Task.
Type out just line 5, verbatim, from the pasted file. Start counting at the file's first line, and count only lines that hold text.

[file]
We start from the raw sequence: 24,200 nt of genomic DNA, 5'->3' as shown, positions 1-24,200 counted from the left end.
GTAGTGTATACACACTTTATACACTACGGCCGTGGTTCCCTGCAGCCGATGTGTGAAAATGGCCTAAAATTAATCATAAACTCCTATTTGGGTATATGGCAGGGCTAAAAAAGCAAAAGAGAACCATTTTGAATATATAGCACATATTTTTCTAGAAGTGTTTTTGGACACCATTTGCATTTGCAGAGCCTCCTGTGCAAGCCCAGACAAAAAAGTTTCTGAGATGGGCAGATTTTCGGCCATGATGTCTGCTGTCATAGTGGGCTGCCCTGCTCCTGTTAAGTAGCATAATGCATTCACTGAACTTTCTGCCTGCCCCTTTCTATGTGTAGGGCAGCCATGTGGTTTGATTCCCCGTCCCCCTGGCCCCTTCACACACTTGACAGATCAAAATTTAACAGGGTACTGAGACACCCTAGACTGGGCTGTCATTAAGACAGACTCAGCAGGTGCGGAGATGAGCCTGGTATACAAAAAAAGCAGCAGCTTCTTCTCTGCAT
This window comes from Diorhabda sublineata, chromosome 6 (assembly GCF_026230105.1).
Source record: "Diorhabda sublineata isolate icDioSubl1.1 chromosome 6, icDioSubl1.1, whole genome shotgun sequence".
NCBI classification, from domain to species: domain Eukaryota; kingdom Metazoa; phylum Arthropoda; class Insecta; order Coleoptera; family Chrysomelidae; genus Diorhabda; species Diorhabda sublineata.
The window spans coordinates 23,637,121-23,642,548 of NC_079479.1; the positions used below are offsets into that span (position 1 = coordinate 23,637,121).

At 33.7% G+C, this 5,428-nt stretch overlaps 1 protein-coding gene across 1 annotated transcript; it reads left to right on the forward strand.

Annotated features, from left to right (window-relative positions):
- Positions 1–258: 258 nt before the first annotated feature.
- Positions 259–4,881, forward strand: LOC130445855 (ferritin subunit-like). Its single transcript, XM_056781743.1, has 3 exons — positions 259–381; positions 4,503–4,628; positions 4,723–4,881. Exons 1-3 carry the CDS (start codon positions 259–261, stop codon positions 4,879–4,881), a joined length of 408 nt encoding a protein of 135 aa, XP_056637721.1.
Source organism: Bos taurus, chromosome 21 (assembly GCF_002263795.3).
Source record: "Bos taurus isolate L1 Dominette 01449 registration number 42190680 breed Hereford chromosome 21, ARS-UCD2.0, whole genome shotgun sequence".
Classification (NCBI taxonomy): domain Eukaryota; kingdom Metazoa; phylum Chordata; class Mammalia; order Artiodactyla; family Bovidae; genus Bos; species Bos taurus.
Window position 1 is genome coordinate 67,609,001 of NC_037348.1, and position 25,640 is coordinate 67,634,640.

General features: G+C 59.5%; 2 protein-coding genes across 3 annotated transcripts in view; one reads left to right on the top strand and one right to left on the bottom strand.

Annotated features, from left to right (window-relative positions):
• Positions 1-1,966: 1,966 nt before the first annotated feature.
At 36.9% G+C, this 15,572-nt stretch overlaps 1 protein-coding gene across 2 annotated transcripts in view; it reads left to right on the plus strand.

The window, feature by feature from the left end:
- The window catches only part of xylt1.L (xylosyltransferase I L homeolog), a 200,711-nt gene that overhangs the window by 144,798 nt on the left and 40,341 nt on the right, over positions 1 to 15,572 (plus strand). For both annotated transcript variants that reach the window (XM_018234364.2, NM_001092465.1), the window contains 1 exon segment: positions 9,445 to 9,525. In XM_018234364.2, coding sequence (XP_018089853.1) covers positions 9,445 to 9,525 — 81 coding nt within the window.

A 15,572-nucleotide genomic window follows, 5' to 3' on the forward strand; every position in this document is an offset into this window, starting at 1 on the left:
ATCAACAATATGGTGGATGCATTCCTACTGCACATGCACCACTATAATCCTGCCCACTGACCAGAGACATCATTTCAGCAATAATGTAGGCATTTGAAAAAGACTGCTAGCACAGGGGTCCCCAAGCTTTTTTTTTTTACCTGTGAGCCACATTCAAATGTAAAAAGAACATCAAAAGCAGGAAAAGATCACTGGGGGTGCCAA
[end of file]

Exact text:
NCBI classification, from domain to species: domain Eukaryota; kingdom Metazoa; phylum Arthropoda; class Insecta; order Coleoptera; family Chrysomelidae; genus Diorhabda; species Diorhabda sublineata.